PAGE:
Round 2 Another loss. Soviets again. Having trouble keeping the Bolshevik hoards back today. Kittyhawk Down and a great game.
Thanks Tim, and nice to see the citizens’ militia on the table

Round 3 Loss to Chris in hold until relieved. Turn 3 just saw my Germans taking too many pins and I failed order tests across the board.
Clear victory to the marines.

D.

Stuff I like

I found this comic being published via blog. I know nothing about Olde England Grown New, except it is a tale of danger and derring do set in the English Civil War. The first episode can be found grouped together here and is worth the read.

Something else that not too far away is edition two of The Golden D6 I’m looking forward to this being published, it looks like a ripper.  Come on Adam, just because you have a day job, a family, …

Cheers,
D.

Strike Force Varus

The Teutoburg System sits just beyond the Ultramare region ruled by the Ultramarines. While not governed by them it is considered part of its sphere of influence, so when tax receipts ceased agents were sent to discover the source of the problem. When the agents also failed to return, Strike Force Varus was despatched to investigate, with orders to crush any heresy, mutant or xenos they find and restore order to the system.

Strike Force Varus is 1,350 points of Ultramarines (almost) ready for Arc40K 2016.

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Brother Captain Varus

It consists of a battle demi-company, led by Brother Captain Varus and is accompanied by the Teller-Penn Anomaly, a Librarius Conclave. Varus and part of this team went to the Norris 1,000 and I was pleased with how they worked on the table. I only won one game, but this was really a function of my generalship, I think, not the army. By replacing the scouts with tactical squads I will get to field a demi-company. Along with the Ultramarine chapter tactics this means most squads will be re-rolling at least ones in four of the game turns (in either shooting, assault or both). I think this will provide the edge to the army. It will need it as there are few other toys.

The Librarius Conclave looks fun and I haven’t seen one on the table before.
We shall see how it goes.

Onward, to the Teutoburg System.

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See you on the battlefields.

Good golly, good gaming

There are some great hobby related sites about on the web. One of the things I love is that much of the best content can be found on people’s personal blogs and websites. We all have our favourites. Like many other bloggers, I keep links to some of my favourites on my home page (the list other gaming sites). Here is my current list, along with some comments. There are plenty of others – it is a pretty cool time to be a gamer.

Arkie Gamer tends to the historical, with beautiful minis and tables and often entertaining battle reports.

Azazel’s Bitz Box is a hobby machine, mostly fantasy and sci-fi

Dawn of the Lead is pretty eclectic, but always seems to have an interesting project on the go.

Flying Gorilla is not super active, but Costa a super talented sculpture, mostly for Eureka Miniatures and this blog gives a glimpse of his development process as well as some of his other projects.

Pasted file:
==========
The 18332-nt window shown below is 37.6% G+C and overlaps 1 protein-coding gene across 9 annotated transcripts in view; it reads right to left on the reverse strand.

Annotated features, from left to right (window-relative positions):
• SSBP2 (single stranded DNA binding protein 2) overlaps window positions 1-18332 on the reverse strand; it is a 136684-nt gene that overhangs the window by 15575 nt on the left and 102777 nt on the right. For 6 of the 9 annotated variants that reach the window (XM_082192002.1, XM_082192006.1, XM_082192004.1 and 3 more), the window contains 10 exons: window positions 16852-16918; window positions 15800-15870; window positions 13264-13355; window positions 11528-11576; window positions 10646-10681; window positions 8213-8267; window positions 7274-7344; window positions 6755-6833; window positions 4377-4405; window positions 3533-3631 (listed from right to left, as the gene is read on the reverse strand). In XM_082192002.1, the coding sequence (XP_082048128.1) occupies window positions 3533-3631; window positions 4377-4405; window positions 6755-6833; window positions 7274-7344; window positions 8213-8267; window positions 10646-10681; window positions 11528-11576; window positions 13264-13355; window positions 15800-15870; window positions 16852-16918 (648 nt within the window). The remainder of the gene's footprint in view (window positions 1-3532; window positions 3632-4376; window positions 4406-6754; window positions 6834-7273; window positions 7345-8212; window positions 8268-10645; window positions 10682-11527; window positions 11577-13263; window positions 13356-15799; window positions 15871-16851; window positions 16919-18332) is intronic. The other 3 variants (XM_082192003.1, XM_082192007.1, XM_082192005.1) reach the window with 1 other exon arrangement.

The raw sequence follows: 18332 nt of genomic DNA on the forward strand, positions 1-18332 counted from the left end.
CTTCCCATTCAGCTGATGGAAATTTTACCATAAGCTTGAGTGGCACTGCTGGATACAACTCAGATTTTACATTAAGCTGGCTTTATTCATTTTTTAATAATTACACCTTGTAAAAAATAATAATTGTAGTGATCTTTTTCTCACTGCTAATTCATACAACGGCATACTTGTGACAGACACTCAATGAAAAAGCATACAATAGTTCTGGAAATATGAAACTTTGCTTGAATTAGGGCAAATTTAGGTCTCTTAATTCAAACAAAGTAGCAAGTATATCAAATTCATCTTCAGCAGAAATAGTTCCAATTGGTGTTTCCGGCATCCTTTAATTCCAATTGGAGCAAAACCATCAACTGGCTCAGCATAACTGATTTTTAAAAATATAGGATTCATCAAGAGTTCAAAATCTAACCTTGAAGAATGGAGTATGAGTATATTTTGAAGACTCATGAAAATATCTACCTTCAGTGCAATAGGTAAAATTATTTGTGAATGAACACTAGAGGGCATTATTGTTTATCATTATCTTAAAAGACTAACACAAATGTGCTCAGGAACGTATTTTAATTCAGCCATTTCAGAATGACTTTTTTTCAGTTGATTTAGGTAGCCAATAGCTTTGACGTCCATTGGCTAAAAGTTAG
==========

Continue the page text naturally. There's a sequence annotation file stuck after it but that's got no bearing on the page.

Knights of Dice are a local (for me) company who are starting to do some pretty cool stuff with terrain. More active on FaceBook, but still worth keeping an eye on how ever you choose to do it.
(RubbishInRubbishOut is Viv’s YouTube channel, but I’m not sure what he’s doing with it at the moment.)

T’leroth’s easily distracted painting blog is by my friend Ian. Not so active recently – curse you work – but a fine painter.

Sprue Grey Toy Soldiers is the original Melbourne hobby blog. Claims to be the world’s slowest gamer, but I think a few of us could challenge him on for that title.

Adam from Sprue Grey is also the evil genius behind an online game magazine, The Golden D6. Issue one is out, and number two is expected soon. What I like about this magazine is Adam has done some of the hard work in finding the best of recent online bloggers and put them in a single place.

Cheers,
D.

Box opening of a really old box

My big brother was into building model airplanes and like many little brothers I sought to emulate this, but never with any real love, or to be honest, success. However he used to spend some of his newspaper round money on Military Modelling, which I liked because it had tanks, and Battle, which I waited impatiently for him to finish because it had tanks.

And, like magic, one day articles on wargaming began to appear! People with lots and lots of toy soldiers, playing with them. Awesome. My modelling finally had a focus, even if my gaming didn’t. And of tanks. And Romans. And Romans battling tanks, because you worked with what you had.

Well, entering the loft in search of something else and saying to myself, “I wonder what is in that box?” led to me finding copies of:

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Now, while not many may remember this magazine, it was a wargame lifeline, if a wierd world away for my country Australian childhood.

This edition comes with a double helping of nostalgia, as it contains a review welcoming the arrival of a brand new magazine:

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You may have to squint, but it is writing about White Dwarf!

Blimey.

I found some other treasures in the same long ignored box. Mayby other day; I’ve got some old magazines to read …